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Messages - DaveB

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Gear Talk / Re: Touring tandem: experience with different makes
« on: January 06, 2017, 09:54:00 am »
The 26" wheeled bikes are definitely easier to fit in S&S cases.
+1  I've never had a tandem but i did own a 700c wheel Co-Motion S&S single bike.  The wheels, even with 23 mm tires, were a press fit into the packing case and the tires had to be deflated.  I highly recommend 650B or MTB 26" wheels with modest width tires as a very desirable option.

General Discussion / Re: ?How easy are SPD pedals to get use too?
« on: January 05, 2017, 08:57:14 am »
No need for the condescension. it hasn't happened to me but I did meet someone stuck at the side of the road who said he had that very problem. Perhaps I should have told him he was dreaming? I can see how ONE bolt can come loose and well fall out while the other one remains tight then the other one starts to work loose...
I don't doubt that there are riders who are unperceptive (condescending?) enough not to notice a loose cleat until it falls off entirely and you are correct the thread engagement depth is quite small.  However, assuming one bolt falls out first I would think that disengaging from that side would be difficult enough to notice.   The now one-bolt cleat would tend to rotate in the shoe sole rather than unclip unless the pedal's retention spring is set very loose. 

General Discussion / Re: ?How easy are SPD pedals to get use too?
« on: January 03, 2017, 05:48:42 pm »
You would then get out your 3mm Allen wrench and tighten them. 
Details, details, it's a 4mm allen wrench.  However, I agree with your thesis that any rider would notice a loose cleat well before it actually fell off the shoe.

Gear Talk / Re: Touring tandem: experience with different makes
« on: January 02, 2017, 08:54:58 am »
As you have discovered, tandems are expensive and good ones are even more expensive.  The S&S couplers and the packing case are a big cost all by themselves so no one is going to make a cheap tandem with them.  Co-Motion is a great and well respected maker so, as you noted, you can't go wrong going with them.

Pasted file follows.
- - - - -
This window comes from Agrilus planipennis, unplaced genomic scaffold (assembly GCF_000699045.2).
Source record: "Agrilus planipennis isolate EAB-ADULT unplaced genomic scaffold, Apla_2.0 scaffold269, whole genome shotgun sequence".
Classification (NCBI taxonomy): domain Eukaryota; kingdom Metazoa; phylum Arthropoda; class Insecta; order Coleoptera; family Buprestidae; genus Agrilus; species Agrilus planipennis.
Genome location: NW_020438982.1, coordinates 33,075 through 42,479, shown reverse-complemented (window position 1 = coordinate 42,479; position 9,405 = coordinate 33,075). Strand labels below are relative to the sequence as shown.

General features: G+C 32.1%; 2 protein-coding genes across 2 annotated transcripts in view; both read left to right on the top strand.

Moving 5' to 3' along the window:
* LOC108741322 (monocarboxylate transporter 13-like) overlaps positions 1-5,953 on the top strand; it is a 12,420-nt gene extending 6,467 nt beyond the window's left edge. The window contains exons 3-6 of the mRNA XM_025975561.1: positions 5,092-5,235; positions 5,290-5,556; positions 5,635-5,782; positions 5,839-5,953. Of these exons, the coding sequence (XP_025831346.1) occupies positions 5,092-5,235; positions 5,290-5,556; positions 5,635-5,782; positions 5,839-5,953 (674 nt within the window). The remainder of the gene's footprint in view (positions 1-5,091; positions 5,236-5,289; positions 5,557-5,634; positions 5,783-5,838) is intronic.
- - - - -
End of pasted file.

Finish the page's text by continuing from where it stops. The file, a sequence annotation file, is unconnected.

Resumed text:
For me, the highlight were the Cookie Lady's house.....
I assume you are referring to June Curry from Alton VA.  Unfortunately she died in 2012 so that's one highlight newer travelers won't have a chance to enjoy.

Gear Talk / Re: Long distance tour bike for small lady
« on: December 24, 2016, 04:53:27 pm »
Just this summer got a chance to test ride the 42cm Surly Trucker (not too many stores seem to stock that tiny size) and finally, stand-over height was ok (still don't have the recommended 2" clearance) and the reach was great -- for the first time, I didn't feel like I would have to shorten the stem!  So this is the bike for me.
Well, standover clearance isn't as big a deal for women as it is for men so long as you can reach the ground flatfooted at all.   It's also not as big a consideration for a road/touring bike as it is for an MTB or cyclocross bike.

General Discussion / Re: Planet Bike Air Kiss CO2 Bicycle Inflator woes
« on: December 22, 2016, 09:57:34 pm »
OK, I see what happened.  The Air Kiss is quite different from the Zeppelin inflator.  Mine threads onto the tire valve like a floor pump and the gas flow is then started and controlled by a miniature water valve handle so you can turn off the CO2 flow completely while there is still gas in the cartridge.   You can even retain remaining gas for future use, at least for a while. 

General Discussion / Re: Planet Bike Air Kiss CO2 Bicycle Inflator woes
« on: December 22, 2016, 06:37:52 pm »